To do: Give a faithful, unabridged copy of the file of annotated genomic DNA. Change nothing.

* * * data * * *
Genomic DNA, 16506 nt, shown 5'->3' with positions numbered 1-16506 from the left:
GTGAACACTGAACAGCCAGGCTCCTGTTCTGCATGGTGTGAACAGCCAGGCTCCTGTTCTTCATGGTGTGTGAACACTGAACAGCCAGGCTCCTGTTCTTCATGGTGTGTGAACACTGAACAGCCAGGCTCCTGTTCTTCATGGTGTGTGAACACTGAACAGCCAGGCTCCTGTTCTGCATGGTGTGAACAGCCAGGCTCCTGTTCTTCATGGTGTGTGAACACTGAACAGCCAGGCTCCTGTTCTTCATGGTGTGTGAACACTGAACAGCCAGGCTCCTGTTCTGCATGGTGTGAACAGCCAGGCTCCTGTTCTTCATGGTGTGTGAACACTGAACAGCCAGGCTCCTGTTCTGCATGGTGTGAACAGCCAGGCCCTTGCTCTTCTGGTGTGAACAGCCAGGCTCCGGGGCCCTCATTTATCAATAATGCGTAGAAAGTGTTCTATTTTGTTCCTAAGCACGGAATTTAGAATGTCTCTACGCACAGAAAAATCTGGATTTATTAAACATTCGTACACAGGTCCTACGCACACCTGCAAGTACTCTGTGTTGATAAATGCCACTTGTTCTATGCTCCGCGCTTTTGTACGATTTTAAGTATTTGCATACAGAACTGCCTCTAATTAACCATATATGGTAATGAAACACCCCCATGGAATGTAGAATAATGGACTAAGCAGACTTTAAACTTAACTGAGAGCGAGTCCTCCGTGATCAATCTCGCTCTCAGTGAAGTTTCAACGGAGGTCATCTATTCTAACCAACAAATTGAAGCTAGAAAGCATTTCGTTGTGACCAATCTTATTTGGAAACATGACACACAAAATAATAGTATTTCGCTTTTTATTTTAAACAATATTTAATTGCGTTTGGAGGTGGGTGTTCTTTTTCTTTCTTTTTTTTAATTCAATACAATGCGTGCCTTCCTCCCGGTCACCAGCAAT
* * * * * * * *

Genomic DNA, 16506 nt, shown 5'->3' with positions numbered 1-16506 from the left:
GTGAACACTGAACAGCCAGGCTCCTGTTCTGCATGGTGTGAACAGCCAGGCTCCTGTTCTTCATGGTGTGTGAACACTGAACAGCCAGGCTCCTGTTCTTCATGGTGTGTGAACACTGAACAGCCAGGCTCCTGTTCTTCATGGTGTGTGAACACTGAACAGCCAGGCTCCTGTTCTGCATGGTGTGAACAGCCAGGCTCCTGTTCTTCATGGTGTGTGAACACTGAACAGCCAGGCTCCTGTTCTTCATGGTGTGTGAACACTGAACAGCCAGGCTCCTGTTCTGCATGGTGTGAACAGCCAGGCTCCTGTTCTTCATGGTGTGTGAACACTGAACAGCCAGGCTCCTGTTCTGCATGGTGTGAACAGCCAGGCCCTTGCTCTTCTGGTGTGAACAGCCAGGCTCCGGGGCCCTCATTTATCAATAATGCGTAGAAAGTGTTCTATTTTGTTCCTAAGCACGGAATTTAGAATGTCTCTACGCACAGAAAAATCTGGATTTATTAAACATTCGTACACAGGTCCTACGCACACCTGCAAGTACTCTGTGTTGATAAATGCCACTTGTTCTATGCTCCGCGCTTTTGTACGATTTTAAGTATTTGCATACAGAACTGCCTCTAATTAACCATATATGGTAATGAAACACCCCCATGGAATGTAGAATAATGGACTAAGCAGACTTTAAACTTAACTGAGAGCGAGTCCTCCGTGATCAATCTCGCTCTCAGTGAAGTTTCAACGGAGGTCATCTATTCTAACCAACAAATTGAAGCTAGAAAGCATTTCGTTGTGACCAATCTTATTTGGAAACATGACACACAAAATAATAGTATTTCGCTTTTTATTTTAAACAATATTTAATTGCGTTTGGAGGTGGGTGTTCTTTTTCTTTCTTTTTTTTAATTCAATACAATGCGTGCCTTCCTCCCGGTCACCAGCAAT